from The American Heritage® Dictionary of the English Language, 4th Edition
- intransitive v. To turn aside from a course, direction, or purpose; swerve: "a sequence of adventures that veered between tragedy and bleak farce” ( Anthony Haden-Guest). See Synonyms at swerve.
- intransitive v. To shift clockwise in direction, as from north to northeast. Used of the wind.
- intransitive v. Nautical To change the course of a ship by turning the stern to the wind while advancing to windward; wear ship.
- transitive v. To alter the direction of; turn: veered the car sharply to the left.
- transitive v. Nautical To change the course of (a ship) by turning the stern windward.
- n. A change in direction; a swerve.
- transitive v. Nautical To let out or release (a line or an anchor train).
from Wiktionary, Creative Commons Attribution/Share-Alike License
- n. A turn or swerve; an instance of veering.
- v. To change direction or course suddenly; to swerve
- v. to change direction into the wind; to wear ship
- v. to turn
from the GNU version of the Collaborative International Dictionary of English
- intransitive v. To change direction; to turn; to shift.
- transitive v. To direct to a different course; to turn; to wear.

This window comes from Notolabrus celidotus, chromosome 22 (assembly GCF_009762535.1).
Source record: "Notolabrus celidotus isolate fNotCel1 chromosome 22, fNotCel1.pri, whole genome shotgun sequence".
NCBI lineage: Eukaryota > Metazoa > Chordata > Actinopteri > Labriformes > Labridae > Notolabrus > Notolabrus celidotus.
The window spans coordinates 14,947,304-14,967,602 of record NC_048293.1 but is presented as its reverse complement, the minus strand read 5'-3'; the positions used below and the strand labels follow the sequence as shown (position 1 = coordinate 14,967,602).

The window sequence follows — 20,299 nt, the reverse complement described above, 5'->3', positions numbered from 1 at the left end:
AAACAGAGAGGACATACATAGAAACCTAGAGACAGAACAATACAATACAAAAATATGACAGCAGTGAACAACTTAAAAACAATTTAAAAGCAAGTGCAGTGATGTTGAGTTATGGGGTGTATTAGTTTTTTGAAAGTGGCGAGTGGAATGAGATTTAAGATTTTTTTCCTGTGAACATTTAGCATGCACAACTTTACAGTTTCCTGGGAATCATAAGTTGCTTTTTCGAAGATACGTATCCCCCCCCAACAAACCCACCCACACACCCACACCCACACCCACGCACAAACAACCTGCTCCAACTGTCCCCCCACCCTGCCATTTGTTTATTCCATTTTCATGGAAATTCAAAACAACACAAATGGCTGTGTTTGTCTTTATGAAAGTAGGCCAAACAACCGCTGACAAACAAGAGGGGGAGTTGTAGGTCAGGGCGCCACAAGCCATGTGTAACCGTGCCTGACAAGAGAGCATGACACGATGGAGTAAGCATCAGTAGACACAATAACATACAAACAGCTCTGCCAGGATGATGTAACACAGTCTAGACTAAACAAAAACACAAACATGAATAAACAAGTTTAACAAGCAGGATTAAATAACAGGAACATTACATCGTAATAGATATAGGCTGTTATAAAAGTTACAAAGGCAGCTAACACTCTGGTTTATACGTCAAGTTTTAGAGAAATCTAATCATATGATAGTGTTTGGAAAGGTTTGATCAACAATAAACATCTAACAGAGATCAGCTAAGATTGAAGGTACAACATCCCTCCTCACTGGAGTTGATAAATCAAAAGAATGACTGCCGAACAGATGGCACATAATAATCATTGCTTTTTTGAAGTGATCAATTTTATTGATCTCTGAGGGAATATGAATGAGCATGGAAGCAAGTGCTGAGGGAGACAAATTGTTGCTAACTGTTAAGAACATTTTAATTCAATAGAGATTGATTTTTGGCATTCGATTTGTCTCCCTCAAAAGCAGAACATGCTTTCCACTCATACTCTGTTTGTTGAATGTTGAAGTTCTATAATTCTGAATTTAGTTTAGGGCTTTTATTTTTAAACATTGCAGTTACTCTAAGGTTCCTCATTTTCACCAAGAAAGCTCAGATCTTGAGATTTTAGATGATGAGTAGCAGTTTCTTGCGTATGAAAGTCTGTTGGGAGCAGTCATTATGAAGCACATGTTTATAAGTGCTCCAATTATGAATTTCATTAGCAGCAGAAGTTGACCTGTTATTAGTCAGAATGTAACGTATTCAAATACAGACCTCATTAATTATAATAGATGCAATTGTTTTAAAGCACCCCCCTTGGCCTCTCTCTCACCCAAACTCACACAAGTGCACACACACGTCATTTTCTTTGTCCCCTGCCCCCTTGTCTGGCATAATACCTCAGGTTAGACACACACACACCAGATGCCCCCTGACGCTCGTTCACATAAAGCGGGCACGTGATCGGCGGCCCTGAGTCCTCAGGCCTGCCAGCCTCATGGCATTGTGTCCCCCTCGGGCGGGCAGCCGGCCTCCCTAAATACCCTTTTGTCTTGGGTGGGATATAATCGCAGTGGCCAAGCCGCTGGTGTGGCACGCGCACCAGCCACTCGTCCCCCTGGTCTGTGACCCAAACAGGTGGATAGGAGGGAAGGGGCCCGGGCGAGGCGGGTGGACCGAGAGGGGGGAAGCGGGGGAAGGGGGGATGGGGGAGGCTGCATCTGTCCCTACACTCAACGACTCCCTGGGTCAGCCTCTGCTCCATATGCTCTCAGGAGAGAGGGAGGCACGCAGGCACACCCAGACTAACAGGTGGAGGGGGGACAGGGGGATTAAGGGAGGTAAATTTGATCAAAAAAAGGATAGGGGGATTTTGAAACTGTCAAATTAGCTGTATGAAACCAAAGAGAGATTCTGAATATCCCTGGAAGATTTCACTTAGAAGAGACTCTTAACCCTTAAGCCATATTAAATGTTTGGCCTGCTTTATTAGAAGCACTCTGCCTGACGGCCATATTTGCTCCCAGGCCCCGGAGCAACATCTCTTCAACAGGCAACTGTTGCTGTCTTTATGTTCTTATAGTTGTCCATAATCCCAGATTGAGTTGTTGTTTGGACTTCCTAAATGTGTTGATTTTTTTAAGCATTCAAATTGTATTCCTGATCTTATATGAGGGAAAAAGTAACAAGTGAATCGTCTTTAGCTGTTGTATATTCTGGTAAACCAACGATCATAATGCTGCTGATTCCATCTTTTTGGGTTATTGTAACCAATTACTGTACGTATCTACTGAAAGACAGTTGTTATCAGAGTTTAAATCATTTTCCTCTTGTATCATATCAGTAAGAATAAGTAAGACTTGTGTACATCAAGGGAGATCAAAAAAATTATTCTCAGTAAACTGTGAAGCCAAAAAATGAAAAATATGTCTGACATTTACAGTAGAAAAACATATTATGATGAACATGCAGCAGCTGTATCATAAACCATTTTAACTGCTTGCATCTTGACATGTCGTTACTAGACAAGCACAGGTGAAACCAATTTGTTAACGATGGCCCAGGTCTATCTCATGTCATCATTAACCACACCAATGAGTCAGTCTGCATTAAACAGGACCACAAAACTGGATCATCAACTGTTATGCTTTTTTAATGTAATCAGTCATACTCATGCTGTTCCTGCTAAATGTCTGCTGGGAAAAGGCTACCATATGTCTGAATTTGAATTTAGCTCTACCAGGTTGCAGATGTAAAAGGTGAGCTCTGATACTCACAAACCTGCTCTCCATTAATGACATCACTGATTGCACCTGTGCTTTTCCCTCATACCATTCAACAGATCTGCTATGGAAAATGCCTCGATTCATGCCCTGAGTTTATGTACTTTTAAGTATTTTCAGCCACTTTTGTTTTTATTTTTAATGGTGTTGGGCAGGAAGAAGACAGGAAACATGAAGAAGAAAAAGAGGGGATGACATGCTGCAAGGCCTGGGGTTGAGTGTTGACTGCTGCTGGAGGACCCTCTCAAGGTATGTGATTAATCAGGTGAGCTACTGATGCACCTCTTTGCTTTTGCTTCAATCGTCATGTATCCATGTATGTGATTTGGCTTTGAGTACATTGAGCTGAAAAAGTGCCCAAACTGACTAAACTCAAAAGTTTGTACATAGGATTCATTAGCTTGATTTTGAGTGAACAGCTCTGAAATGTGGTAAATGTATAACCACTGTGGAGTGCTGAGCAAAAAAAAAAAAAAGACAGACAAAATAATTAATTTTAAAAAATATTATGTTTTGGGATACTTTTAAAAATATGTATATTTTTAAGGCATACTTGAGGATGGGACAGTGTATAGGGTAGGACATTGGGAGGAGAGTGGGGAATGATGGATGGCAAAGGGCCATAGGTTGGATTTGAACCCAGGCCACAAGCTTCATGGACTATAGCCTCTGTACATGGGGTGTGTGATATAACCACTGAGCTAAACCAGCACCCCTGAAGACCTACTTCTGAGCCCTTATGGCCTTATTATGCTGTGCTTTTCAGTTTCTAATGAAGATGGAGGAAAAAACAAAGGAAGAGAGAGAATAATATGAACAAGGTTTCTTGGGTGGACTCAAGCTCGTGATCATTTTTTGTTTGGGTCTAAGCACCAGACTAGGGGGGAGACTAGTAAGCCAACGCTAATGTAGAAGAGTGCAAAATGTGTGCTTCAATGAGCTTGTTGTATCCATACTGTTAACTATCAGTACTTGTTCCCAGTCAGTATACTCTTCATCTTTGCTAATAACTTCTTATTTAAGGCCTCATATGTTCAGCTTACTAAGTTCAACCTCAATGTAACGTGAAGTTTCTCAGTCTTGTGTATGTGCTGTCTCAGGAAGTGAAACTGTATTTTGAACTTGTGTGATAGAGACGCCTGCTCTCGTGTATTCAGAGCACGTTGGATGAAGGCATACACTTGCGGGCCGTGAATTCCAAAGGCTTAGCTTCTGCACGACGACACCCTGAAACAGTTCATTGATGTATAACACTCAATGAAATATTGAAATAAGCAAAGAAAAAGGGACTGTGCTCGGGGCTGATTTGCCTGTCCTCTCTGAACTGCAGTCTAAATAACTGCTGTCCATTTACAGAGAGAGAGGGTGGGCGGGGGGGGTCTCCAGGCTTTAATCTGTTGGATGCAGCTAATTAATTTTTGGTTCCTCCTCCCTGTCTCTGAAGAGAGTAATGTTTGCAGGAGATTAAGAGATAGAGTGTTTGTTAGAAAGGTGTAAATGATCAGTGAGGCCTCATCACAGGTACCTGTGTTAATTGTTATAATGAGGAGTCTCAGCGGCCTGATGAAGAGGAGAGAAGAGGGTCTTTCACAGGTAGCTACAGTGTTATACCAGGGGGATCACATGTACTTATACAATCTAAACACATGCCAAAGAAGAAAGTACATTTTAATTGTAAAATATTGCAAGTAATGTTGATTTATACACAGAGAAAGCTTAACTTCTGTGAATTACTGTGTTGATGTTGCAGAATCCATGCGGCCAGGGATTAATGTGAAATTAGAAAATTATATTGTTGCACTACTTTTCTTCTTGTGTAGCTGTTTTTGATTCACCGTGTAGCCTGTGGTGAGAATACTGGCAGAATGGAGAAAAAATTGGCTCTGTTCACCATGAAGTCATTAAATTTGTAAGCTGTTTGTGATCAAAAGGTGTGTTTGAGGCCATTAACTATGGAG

from The Century Dictionary and Cyclopedia
- To turn; specifically, to alter the course of a ship, by turning her head round away from the wind; wear.
- To shift or change direction: as, the wind veers to the north; specifically, in meteorology, with respect to the wind, to shift in the same direction as the course of the sun—as, in the northern hemisphere, from east by way of south to west.
- To turn round; vary; be otherwise minded: said of persons, feelings, intentions, etc. See also veering.
- To turn; shift.
- Nautical, to change the course of by turning the stern to windward; lay on a different tack by turning the vessel's head away from the wind; wear: as, to veer ship.
from WordNet 3.0 Copyright 2006 by Princeton University. All rights reserved.
- v. shift to a clockwise direction
- v. turn sharply; change direction abruptly
French virer, from Old French.
Middle English veren, from Middle Dutch vieren; see per1 in Indo-European roots.(American Heritage® Dictionary of the English Language, Fourth Edition)
From the French virer. (Wiktionary)